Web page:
Wednesday, March 11, 2009
Chas Freeman pulls outI feel like we're playing bop-the-gopher.
By Ben Smith, Politico
The controversial appointee to chair President Barack Obama’s National Intelligence Council walked away from the job Tuesday as criticism on Capitol Hill escalated.
Charles W. Freeman Jr., the former ambassador to Saudi Arabia, had been praised by allies and by the director of national intelligence, Dennis Blair, as a brilliant, iconoclastic analyst. Critics said he was too hard on Israel and too soft on China, and blasted him for taking funding from Saudi royals.
Freeman “requested that his selection to be Chairman of the National Intelligence Council not proceed,” Blair’s office said in a statement. “Director Blair accepted Ambassador Freeman’s decision with regret.” [link]
And the same deep-thinkers find it perfectly acceptable to punish the poorest of the poor through higher cigarette taxes. Another levy that falls most heavily on the poor.
And when Virginia's poor reach the point of starvation, due in part to government seizure of a considerable portion of their meager income, what should be done?
Why, have the government take a portion of that money seized and buy food - for the poor.
Virginia's food aidLawmakers and the governor are to be thanked for taking - at the point of a gun - precious dollars belonging to Virginia's poor and giving a small part of it back to them.
The poor economy forced Virginia lawmakers to slash the state budget by billions of dollars this year. Yet the General Assembly added a new, $1 million expenditure for fiscal 2010: an Emergency Food Purchase Program.
For that, lawmakers and the governor deserve thanks. [link]
Please. I'm in no mood for this.
It was never about stem cells, you see. The people who so vehemently demanded federal action really don't give a shit about stem cells or the lives that might supposedly be saved by them.
It was all about those hated Christians and their silly beliefs about human life.
Well, Obama showed them.
And now we move on.
Investor's Business Daily:
A Fox News/Opinion Dynamics poll of 900 registered voters taken Aug. 8-9, 2006, asked this question: "Regardless of how you voted in the presidential election, would you say you want President Bush to succeed or not?" Fifty-one percent of Democrats said no, they did not want Bush to succeed.
Another Fox poll taken Jan. 16-17, 2007, asked respondents about the surge in Iraq: "Do you personally want the Iraq plan President Bush announced last week to succeed?" An astounding 34% said they did not want the surge to succeed. Among Democratic Party leaders the percentage was probably close to 100%.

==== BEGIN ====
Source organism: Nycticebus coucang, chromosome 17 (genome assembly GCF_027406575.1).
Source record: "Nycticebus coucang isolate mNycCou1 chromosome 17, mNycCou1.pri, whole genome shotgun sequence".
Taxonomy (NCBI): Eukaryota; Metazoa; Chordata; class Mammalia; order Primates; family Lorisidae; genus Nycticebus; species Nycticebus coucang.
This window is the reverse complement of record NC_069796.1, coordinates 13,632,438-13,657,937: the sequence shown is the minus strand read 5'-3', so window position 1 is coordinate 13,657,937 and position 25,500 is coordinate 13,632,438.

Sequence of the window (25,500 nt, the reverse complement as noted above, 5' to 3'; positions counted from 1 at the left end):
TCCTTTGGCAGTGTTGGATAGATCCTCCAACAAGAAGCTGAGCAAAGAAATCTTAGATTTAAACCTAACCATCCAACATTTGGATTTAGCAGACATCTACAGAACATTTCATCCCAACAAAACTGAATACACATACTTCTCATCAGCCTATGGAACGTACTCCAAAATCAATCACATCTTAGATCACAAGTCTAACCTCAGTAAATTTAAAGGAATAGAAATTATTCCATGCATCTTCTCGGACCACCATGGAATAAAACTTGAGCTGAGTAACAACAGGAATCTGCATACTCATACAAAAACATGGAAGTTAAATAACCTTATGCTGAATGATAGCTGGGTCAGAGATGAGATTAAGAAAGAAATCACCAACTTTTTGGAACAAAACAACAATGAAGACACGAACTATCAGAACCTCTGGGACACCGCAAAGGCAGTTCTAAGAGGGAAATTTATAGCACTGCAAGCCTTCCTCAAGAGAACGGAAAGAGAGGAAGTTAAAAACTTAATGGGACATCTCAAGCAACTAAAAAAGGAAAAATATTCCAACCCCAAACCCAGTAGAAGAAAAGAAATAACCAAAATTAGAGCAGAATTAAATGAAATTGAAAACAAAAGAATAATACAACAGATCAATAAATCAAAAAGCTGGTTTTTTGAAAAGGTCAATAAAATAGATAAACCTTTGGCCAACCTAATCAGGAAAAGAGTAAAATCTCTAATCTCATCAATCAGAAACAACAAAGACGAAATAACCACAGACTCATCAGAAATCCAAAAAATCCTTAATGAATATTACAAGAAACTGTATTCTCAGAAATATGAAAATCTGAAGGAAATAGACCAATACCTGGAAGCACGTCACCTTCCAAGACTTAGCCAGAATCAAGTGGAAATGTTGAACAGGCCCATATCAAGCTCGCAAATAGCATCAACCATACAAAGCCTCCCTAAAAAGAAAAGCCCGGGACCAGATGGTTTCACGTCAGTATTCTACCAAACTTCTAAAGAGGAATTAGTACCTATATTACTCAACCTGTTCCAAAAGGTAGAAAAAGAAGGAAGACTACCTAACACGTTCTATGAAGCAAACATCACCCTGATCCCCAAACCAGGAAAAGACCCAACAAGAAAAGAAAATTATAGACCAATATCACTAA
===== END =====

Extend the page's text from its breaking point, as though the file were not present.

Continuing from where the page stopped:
So millions of Democrats (if I may extrapolate) wanted Bush to fail? They wanted us to lose the war?
And Rush is crucified for what again?
A Turning Tide?So we picked the wrong guy after all.
By Howard Fineman, Newsweek
Luckily for Obama, the public still likes and trusts him, at least judging by the latest polls, including NEWSWEEK's.But, in ways both large and small, what's left of the American establishment is taking his measure and, with surprising swiftness, they are finding him lacking.
They have some reasons to be concerned. I trace them to a central trait of the president's character: he's not really an in-your-face guy. By recent standards—and that includes Bill Clinton as well as George Bush—Obama for the most part is seeking to govern from the left, looking to solidify and rely on his own party more than woo Republicans. And yet he is by temperament judicious, even judicial. He'd have made a fine judge. But we don't need a judge. We need a blunt-spoken coach. [link]
Is it too late for a do-over?
"Ronnie Lowenstein, who serves as the director of the [New York City] Independent Budget Office, told a City Council committee that the city will lose 270,000 jobs from the first quarter of last year through the second quarter of 2010." [source]
It's going to require a whole lot of ACORN boots to be on the ground in the Big Apple to make up for the losses in the financial sector.
New York, Shooting Victims Rebuffed by Court on Gunmaker SuitsThey "sought to hold the firearms industry accountable for urban violence." I still laugh when I read it.
By Greg Stohr, Bloomberg News
March 9 (Bloomberg) -- The U.S. Supreme Court left intact lower court decisions shielding Smith & Wesson Holding Corp., Sturm, Ruger & Co. and other gunmakers from lawsuits pressed by New York City and shooting victims in Washington, D.C.
The justices, without comment, rejected appeals that sought to revive the two suits and challenged the constitutionality of a federal law signed in 2005 by then-President George W. Bush to protect the industry from a wave of lawsuits.
The New York and Washington suits were among dozens that sought to hold the firearms industry accountable for urban violence, claiming that manufacturers knew their weapons would fall into the hands of criminals. Most of those suits have been dismissed. [link]